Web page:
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   RE: Reading buddies?
 From: Greta Lundgaard
 To: Language Educators
 Posted: 08-28-2017 08:06
 Message: Hello, Sheryl!

I love this adaptation of the "Say Something" reading strategy and the graphic lays it out very clearly.  Thanks for sharing this with the community!


Greta Lundgaard
gretafromtexas@gmail.comWorld Language Consultant
Original Message:
Sent: 08-25-2017 10:57
From: Sheryl Castro
Subject: Reading buddies?

Hi Judith,

I agree that it's important to teach students different reading comprehension strategies as they build their skills. It's equally important to give students time to use, compare, experiment with, and to reflect on the impact of different strategies that will help them to understand authentic readings in the TL. Here's a screenshot of the English version of an infographic that I'm working on right now to facilitate reading in small groups. (The Triad Summarizer has been around for a long time so it's not my own creation--I'm just adapting it for use in a WL setting.) Perhaps this structure or another like it would suit your students' needs?

Since I'm just putting this together now, I'd appreciate suggestions for improvement.

Interactive reading

Sheryl Castro

Original Message:
Sent: 08-24-2017 17:24
From: Judith Hochberg
Subject: Reading buddies?

I teach Spanish at the university level. This semester I'll be teaching, for the second time, the final class required for the language requirement. (It is also the first class required for non-native Spanish majors.) This class continues to build language skills -- the main new element taught is the imperfect subjunctive -- but starts to segue into reading. In their previous classes the readings are all in the textbook, and are at most a few paragraphs long, but in this class the readings can be three or four pages long, and include fiction, memoir, and poetry.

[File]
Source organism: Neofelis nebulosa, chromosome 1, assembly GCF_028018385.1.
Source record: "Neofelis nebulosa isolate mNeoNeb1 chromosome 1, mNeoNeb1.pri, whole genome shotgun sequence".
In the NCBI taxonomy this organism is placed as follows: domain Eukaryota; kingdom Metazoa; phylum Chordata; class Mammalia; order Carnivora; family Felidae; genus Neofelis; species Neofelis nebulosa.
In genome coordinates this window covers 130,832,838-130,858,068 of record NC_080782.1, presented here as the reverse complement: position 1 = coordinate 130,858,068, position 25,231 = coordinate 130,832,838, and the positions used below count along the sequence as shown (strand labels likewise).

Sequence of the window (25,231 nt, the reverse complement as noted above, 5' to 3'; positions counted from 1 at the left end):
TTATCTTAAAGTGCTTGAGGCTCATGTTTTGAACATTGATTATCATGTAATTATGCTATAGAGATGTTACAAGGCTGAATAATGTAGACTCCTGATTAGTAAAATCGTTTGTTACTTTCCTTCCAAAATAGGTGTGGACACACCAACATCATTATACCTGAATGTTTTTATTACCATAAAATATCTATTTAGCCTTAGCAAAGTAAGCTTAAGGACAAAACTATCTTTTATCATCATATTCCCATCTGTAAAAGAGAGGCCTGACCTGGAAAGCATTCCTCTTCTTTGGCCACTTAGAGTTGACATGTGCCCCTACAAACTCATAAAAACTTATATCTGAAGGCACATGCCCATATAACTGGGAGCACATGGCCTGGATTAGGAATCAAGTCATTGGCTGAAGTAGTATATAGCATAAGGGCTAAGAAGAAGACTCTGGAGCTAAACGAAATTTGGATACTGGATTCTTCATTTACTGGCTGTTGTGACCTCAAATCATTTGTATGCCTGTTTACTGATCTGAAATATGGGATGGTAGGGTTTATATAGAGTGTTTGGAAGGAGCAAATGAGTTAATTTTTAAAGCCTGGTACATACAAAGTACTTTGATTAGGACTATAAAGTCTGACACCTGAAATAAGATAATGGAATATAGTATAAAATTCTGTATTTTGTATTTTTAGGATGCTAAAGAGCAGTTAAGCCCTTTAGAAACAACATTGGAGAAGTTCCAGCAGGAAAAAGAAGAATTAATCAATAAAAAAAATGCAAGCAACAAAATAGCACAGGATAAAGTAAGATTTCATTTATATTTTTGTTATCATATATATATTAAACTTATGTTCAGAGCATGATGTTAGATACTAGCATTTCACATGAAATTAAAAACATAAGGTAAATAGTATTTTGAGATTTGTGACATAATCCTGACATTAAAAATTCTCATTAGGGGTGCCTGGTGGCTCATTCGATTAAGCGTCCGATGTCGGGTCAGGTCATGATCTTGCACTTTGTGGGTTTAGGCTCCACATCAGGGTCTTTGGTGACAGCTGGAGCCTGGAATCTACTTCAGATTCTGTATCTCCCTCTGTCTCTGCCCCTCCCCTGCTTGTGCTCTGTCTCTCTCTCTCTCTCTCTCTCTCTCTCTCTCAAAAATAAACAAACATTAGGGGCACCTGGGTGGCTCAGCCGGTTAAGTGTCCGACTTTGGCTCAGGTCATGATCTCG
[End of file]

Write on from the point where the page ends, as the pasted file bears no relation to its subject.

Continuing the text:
As a non-native speaker I generally empathize with my students' language-learning challenges. I vividly remember practicing verb conjugations, memorizing vocabulary, and doing object pronoun drills, and I still struggle to roll my r's! But reading Spanish came naturally to me and I think this makes it harder for me to teach this skill. It especially pains me when a student has clearly made an effort to look up the new vocabulary in a reading, but is unable to put it together and extract meaning.

I do teach specific reading techniques (which students were supposedly exposed to in earlier courses), and I'm confident that our in-class review of the assigned texts is helpful, but I think the most important thing is for students to slow down and focus on understanding one sentence at a time. (I somehow think of this as "machete-ing" their way through a reading.) This is what I do when I meet with students one-on-one, but there isn't the time or opportunity to do this with all my students.

For this reason, this time around I'm thinking of assigning each student a "reading buddy", someone they work with to understand each reading. Ideally this will give them something akin to the experience they would get in a one-on-one session with me. I would assign each student a buddy at their own reading level, but also give stronger students the option of helping a weaker student. Buddy pairs would turn in a single set of answers to reading comprehension homeworks.

I also think that for many students there is a fair amount of fear involved in tackling a full page -- or pages! -- of text in a foreign language, and that working with a buddy would help.

Has anyone tried this in their classes? Any advice in general for teaching reading?

Muchas gracias,

Judy Hochberg
Fordham University
Author, ¿Por qué? 101 Questions about Spanish

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